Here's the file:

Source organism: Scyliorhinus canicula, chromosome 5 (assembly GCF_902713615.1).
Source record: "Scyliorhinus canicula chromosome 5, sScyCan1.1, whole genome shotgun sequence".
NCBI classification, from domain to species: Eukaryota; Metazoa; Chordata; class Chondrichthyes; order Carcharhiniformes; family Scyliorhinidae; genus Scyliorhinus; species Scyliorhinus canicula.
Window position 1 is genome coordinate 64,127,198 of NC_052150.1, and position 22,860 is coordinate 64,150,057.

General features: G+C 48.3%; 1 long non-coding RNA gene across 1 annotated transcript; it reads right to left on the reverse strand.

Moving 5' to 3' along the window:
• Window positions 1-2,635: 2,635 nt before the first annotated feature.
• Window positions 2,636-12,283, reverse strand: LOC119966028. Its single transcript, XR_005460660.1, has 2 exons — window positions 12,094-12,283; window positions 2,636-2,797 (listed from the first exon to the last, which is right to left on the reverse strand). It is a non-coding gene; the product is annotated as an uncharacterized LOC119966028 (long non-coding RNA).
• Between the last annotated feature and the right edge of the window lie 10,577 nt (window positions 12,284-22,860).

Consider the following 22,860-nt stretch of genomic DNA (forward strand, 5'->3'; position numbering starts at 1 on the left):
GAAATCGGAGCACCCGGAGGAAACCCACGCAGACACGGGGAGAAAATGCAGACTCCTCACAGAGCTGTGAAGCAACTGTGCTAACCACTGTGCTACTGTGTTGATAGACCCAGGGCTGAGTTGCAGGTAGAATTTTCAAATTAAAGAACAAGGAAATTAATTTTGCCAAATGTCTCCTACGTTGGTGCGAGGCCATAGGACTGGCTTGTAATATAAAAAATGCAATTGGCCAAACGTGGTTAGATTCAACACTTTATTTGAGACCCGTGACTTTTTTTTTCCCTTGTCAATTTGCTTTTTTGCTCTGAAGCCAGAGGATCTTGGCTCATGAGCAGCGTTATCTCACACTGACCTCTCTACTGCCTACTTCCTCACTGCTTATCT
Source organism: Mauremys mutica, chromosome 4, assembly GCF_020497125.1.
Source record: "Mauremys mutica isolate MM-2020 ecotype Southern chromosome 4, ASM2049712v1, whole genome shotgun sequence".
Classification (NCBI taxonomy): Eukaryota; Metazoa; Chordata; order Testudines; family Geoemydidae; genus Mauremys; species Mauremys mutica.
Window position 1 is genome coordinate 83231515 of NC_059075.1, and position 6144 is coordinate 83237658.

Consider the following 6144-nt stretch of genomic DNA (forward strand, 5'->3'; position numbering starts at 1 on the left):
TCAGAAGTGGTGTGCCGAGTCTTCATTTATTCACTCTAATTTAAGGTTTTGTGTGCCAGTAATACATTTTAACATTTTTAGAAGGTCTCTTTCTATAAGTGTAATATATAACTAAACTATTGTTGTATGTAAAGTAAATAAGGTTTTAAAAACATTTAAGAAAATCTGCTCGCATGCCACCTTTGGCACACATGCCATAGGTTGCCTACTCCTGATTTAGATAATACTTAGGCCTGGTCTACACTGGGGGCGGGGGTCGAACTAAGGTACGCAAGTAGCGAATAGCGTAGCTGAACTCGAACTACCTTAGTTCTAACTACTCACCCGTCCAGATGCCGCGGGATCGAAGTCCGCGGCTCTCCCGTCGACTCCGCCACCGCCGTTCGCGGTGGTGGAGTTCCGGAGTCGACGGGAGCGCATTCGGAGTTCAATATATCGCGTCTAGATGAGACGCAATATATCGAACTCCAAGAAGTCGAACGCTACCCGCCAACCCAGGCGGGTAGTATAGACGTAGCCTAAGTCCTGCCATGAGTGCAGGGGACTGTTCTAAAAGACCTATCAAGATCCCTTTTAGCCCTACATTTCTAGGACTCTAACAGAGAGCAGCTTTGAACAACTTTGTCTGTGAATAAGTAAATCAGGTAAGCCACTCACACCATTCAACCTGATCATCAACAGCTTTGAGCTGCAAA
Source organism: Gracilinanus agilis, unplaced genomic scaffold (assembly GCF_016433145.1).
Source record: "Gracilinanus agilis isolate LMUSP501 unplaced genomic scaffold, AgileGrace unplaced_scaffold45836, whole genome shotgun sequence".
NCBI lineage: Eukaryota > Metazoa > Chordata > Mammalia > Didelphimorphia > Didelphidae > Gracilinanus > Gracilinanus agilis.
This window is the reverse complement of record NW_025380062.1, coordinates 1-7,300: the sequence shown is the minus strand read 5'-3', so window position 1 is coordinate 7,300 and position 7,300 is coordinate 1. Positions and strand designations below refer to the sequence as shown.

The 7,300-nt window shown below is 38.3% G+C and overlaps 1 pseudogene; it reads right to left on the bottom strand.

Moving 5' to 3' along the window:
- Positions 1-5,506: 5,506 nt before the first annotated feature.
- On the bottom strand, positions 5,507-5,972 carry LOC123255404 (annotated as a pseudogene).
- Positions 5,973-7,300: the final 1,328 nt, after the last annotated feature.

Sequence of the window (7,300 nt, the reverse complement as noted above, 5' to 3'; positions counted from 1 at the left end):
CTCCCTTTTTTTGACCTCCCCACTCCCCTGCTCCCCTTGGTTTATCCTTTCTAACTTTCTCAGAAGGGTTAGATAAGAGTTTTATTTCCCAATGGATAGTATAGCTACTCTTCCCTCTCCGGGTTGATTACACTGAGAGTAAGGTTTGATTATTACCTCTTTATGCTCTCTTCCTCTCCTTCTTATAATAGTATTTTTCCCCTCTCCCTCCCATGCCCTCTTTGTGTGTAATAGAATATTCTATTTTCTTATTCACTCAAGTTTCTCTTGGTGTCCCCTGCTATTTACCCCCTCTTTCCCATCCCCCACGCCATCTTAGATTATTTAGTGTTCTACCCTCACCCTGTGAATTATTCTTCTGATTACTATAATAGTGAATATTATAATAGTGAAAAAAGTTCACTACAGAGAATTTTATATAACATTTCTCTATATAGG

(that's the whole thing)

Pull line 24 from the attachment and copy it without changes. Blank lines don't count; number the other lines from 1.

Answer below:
- Positions 1-5,506: 5,506 nt before the first annotated feature.